Bicycle Rack Recalled – Before the Nick of Time

In a country where more than 40,000 people are killed each year in traffic accidents, one would surmise that it would be safer to ride a bicycle instead of driving a car. Or it could be that someone chooses pedaling over accelerating for the purpose of healthy exercise. As long as one is following proper safety procedures, these things are generally the case, and many people enjoy cycling on a daily basis.

The Government Takes (and Serves) Notice

Even so, in a relatively unnoticed recall brought about in conjunction with the Consumer Products Safety Commission, an obscure bicycle add-on highlights old Murphy’s Law – than if something can go wrong, invariably, it will. Quality Bicycle Products of Bloomington, Minnesota has admitted to selling a number of faulty Civia Loring racks, which mount to the forks above the front fender of most bicycles.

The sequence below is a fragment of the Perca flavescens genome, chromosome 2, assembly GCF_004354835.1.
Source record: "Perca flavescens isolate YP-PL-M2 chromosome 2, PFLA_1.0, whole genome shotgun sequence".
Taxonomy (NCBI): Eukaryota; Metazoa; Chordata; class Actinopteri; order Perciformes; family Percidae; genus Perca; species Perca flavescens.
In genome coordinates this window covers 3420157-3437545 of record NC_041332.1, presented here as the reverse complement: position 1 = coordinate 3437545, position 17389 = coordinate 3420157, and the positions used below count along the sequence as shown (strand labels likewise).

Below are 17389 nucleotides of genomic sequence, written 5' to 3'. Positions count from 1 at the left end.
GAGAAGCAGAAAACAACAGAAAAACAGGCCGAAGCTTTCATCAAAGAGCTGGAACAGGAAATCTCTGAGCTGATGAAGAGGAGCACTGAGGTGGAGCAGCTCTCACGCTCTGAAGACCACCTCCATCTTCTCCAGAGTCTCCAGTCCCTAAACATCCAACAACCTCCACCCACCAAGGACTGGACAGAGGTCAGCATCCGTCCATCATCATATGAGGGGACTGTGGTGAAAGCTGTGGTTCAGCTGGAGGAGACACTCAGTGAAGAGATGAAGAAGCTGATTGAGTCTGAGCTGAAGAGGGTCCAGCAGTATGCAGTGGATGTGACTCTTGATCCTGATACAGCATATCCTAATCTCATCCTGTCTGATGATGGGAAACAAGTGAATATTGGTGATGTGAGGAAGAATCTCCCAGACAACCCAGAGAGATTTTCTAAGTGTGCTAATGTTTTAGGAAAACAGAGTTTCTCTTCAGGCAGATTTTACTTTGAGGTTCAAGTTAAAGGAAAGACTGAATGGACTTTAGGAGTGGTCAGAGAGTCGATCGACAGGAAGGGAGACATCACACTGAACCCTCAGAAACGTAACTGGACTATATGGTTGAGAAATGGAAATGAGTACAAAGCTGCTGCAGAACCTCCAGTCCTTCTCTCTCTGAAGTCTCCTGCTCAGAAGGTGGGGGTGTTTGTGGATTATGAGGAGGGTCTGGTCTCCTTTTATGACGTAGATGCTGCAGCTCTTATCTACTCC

Nipped in the Bud

Acting upon just one reported injury accident involving minor lacerations, the government and the corporation decided it was best to recall the racks (which are made of black aluminum tubing with bamboo side panels), as their mounting bracket had a tendency to crack and then give way so as to obstruct the front wheel of the bicycle while in motion. The units sold in stores across the country, for roughly $175, from
December 2009 through February 2011.

The first instinct of many consumers is to blame faulty products on cheap materials and labor from countries of origin like China, but the Civia Loring bike racks were actually made in Taiwan. Quality Bicycle Products has set up a toll-free hotline for consumers (1-877-311-7686) and also has information about a refund or exchange on their website. Despite their dedication to resolving the problem, the CPSC remains interested in any complaints or claims that might arise.

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